11. E-cadherin is required for cranial neural crest migration in Xenopus laevis.

    Science.gov (United States)

    Huang, Chaolie; Kratzer, Marie-Claire; Wedlich, Doris; Kashef, Jubin

    2016-03-15

    The cranial neural crest (CNC) is a highly motile and multipotent embryonic cell population, which migrates directionally on defined routes throughout the embryo, contributing to facial structures including cartilage, bone and ganglia. Cadherin-mediated cell-cell adhesion is known to play a crucial role in the directional migration of CNC cells. However, migrating CNC co-express different cadherin subtypes, and their individual roles have yet to be fully explored. In previous studies, the expression of individual cadherin subtypes has been analysed using different methods with varying sensitivities, preventing the direct comparison of expression levels. Here, we provide the first comprehensive and comparative analysis of the expression of six cadherin superfamily members during different phases of CNC cell migration in Xenopus. By applying a quantitative RT-qPCR approach, we can determine the copy number and abundance of each expressed cadherin through different phases of CNC migration. Using this approach, we show for the first time expression of E-cadherin and XB/C-cadherin in CNC cells, adding them as two new members of cadherins co-expressed during CNC migration. Cadherin co-expression during CNC migration in Xenopus, in particular the constant expression of E-cadherin, contradicts the classical epithelial-mesenchymal transition (EMT) model postulating a switch in cadherin expression. Loss-of-function experiments further show that E-cadherin is required for proper CNC cell migration in vivo and also for cell protrusion formation in vitro. Knockdown of E-cadherin is not rescued by co-injection of other classical cadherins, pointing to a specific function of E-cadherin in mediating CNC cell migration. Finally, through reconstitution experiments with different E-cadherin deletion mutants in E-cadherin morphant embryos, we demonstrate that the extracellular domain, but not the cytoplasmic domain, of E-cadherin is sufficient to rescue CNC cell migration in vivo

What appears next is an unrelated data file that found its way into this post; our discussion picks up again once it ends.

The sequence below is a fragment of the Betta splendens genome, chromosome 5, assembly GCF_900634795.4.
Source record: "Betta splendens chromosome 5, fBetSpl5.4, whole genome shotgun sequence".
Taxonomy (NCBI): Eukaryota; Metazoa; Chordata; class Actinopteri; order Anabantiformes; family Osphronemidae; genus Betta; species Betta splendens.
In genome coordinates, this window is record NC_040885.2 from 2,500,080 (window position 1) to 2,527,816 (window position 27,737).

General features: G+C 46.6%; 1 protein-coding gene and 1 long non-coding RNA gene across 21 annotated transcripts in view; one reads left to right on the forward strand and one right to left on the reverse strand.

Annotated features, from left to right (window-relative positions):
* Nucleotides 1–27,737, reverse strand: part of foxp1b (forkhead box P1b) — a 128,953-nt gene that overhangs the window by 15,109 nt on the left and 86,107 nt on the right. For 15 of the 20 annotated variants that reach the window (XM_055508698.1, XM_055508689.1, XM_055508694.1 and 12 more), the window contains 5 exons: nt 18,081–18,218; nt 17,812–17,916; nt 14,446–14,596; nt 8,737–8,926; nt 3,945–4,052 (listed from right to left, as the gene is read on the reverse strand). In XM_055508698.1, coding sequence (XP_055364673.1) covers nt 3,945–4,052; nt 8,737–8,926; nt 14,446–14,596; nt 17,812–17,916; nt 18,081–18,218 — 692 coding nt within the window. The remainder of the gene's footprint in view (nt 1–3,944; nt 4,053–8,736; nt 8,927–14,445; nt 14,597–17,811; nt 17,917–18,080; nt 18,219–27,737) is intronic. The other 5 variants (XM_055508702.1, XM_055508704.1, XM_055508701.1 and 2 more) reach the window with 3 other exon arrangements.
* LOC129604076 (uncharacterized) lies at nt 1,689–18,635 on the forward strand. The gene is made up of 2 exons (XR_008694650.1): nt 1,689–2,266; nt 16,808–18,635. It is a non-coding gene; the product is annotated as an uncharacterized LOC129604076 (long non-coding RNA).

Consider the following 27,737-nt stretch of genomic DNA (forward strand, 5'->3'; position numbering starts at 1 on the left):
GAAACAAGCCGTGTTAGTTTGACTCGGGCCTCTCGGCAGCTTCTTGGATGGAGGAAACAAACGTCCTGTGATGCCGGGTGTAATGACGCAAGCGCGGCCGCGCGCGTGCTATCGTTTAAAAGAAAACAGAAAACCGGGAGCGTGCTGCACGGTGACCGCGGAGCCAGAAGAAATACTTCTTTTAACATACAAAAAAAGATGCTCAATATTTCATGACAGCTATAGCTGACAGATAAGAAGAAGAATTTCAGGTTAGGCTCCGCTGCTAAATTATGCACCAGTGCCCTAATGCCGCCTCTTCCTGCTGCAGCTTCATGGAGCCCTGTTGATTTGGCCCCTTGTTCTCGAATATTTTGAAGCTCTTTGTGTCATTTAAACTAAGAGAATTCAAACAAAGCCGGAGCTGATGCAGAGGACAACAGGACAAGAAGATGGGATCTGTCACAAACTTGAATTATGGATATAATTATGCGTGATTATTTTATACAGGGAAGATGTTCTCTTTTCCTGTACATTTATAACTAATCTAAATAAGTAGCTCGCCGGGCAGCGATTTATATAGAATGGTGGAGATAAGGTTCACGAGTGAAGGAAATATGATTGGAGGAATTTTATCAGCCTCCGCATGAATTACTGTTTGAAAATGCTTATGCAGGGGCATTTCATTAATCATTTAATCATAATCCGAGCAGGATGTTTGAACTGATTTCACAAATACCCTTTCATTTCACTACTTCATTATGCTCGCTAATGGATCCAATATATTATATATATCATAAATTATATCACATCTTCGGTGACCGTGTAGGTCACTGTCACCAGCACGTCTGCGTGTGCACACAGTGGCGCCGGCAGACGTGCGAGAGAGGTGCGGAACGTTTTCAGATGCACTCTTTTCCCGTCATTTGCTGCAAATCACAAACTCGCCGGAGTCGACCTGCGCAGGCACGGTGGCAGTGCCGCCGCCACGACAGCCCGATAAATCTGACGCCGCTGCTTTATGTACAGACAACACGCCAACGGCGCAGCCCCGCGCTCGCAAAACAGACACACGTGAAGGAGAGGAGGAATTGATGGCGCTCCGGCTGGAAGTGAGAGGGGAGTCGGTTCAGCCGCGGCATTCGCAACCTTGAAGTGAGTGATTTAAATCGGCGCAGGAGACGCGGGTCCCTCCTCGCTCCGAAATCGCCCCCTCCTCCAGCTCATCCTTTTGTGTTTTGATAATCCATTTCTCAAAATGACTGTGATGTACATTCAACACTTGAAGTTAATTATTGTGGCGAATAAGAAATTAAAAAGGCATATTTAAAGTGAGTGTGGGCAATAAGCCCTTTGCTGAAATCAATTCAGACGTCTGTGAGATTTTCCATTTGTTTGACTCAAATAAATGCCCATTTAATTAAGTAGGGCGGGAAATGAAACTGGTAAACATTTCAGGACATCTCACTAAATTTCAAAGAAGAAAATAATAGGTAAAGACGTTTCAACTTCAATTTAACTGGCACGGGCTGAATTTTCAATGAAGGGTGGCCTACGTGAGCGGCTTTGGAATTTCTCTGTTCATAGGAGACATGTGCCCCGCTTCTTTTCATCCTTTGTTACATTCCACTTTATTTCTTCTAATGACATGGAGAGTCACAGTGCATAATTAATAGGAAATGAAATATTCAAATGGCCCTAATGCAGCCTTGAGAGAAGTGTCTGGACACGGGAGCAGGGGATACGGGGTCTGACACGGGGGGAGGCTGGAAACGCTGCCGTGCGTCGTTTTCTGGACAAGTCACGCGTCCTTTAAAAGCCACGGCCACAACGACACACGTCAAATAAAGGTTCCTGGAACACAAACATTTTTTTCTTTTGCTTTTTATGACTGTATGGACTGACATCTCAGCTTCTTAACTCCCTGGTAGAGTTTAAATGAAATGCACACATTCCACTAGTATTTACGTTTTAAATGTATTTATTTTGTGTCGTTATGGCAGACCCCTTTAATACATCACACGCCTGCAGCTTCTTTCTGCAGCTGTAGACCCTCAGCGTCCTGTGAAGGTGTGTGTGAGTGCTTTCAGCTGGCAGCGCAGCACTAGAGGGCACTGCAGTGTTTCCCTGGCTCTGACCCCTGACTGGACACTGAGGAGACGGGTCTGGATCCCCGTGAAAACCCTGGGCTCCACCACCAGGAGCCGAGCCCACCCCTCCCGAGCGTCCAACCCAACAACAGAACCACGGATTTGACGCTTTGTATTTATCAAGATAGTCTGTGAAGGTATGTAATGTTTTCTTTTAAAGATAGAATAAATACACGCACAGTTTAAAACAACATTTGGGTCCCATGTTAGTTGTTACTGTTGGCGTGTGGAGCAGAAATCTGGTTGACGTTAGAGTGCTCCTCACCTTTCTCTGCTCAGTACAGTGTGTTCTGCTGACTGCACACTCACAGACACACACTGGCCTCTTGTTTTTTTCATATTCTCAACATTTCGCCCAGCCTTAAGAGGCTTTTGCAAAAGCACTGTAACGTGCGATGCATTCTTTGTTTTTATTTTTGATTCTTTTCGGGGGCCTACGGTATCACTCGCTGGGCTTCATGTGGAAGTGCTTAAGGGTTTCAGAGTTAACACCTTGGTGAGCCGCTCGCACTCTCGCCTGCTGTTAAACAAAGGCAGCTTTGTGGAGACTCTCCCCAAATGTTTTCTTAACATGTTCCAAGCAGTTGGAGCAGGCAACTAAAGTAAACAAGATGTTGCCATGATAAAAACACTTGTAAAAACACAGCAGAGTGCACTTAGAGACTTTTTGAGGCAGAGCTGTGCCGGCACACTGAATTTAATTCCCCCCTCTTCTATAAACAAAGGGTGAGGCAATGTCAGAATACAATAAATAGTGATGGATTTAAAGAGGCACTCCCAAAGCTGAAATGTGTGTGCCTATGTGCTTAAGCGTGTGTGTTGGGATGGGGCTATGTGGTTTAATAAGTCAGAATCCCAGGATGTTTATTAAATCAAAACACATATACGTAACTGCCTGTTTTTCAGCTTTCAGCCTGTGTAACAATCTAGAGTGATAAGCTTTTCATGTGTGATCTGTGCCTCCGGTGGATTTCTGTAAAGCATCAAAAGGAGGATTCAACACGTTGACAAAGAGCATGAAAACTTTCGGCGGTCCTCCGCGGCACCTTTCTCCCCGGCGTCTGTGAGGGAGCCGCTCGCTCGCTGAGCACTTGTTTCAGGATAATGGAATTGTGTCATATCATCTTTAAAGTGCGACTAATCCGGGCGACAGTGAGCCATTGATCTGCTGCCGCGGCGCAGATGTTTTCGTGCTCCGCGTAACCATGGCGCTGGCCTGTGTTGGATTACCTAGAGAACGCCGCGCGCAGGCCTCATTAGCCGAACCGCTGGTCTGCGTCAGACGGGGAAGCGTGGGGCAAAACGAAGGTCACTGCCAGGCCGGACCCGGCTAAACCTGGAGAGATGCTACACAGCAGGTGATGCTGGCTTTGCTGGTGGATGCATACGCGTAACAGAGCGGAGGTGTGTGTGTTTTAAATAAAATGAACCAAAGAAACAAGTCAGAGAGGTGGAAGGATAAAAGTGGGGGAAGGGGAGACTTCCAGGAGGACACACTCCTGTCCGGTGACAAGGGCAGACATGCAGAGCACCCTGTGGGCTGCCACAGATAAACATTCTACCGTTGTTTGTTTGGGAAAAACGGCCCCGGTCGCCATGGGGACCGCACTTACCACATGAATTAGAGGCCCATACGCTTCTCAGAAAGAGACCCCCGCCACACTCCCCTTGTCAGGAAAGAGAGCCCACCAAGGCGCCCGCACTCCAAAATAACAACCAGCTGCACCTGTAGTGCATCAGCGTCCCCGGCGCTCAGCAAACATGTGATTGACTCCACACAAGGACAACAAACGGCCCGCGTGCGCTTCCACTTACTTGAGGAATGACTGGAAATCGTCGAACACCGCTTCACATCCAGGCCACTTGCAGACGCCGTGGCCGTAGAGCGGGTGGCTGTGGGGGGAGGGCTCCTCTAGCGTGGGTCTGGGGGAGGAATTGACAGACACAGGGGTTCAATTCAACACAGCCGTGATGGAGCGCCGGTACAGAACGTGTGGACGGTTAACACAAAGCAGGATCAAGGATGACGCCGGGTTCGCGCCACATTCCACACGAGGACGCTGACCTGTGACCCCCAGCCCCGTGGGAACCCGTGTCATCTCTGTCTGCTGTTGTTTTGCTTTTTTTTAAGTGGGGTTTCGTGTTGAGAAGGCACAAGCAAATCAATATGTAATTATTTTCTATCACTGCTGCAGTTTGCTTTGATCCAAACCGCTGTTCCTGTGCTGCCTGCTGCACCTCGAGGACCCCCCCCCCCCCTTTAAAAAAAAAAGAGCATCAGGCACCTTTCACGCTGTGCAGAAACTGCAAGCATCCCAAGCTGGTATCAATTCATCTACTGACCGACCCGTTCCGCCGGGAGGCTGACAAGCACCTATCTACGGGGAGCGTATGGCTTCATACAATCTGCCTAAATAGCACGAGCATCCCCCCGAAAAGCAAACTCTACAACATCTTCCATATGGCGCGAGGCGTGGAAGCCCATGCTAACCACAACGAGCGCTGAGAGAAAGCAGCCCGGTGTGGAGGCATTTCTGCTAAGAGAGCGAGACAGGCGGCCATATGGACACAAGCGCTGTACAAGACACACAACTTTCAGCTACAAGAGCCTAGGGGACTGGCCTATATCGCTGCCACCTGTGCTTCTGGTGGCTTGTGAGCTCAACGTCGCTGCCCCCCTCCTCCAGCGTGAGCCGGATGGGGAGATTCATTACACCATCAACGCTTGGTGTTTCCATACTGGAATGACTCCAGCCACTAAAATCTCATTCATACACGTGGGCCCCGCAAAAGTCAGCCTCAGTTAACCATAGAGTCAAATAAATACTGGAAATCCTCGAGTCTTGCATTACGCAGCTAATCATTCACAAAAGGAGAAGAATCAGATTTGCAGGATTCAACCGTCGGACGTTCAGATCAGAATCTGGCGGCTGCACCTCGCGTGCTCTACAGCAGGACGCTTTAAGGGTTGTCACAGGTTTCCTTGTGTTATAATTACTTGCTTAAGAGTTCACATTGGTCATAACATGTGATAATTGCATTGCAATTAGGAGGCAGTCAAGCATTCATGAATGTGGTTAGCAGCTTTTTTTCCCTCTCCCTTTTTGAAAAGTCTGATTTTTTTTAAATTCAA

12. The Far East taiga forest: unrecognized inhospitable terrain for migrating Arctic-nesting waterbirds?

    Directory of Open Access Journals (Sweden)

    Xin Wang

    2018-02-01

    Full Text Available The degree of inhospitable terrain encountered by migrating birds can dramatically affect migration strategies and their evolution as well as influence the way we develop our contemporary flyway conservation responses to protect them. We used telemetry data from 44 tagged individuals of four large-bodied, Arctic breeding waterbird species (two geese, a swan and one crane species to show for the first time that these birds fly non-stop over the Far East taiga forest, despite their differing ecologies and migration routes. This implies a lack of suitable taiga refuelling habitats for these long-distance migrants. These results underline the extreme importance of northeast China spring staging habitats and of Arctic areas prior to departure in autumn to enable birds to clear this inhospitable biome, confirming the need for adequate site safeguard to protect these populations throughout their annual cycle.

  13. Trans-equatorial migration routes, staging sites and wintering areas of a high-Arctic avian predator: the long-tailed Skua (Stercorarius longicaudus).

    Science.gov (United States)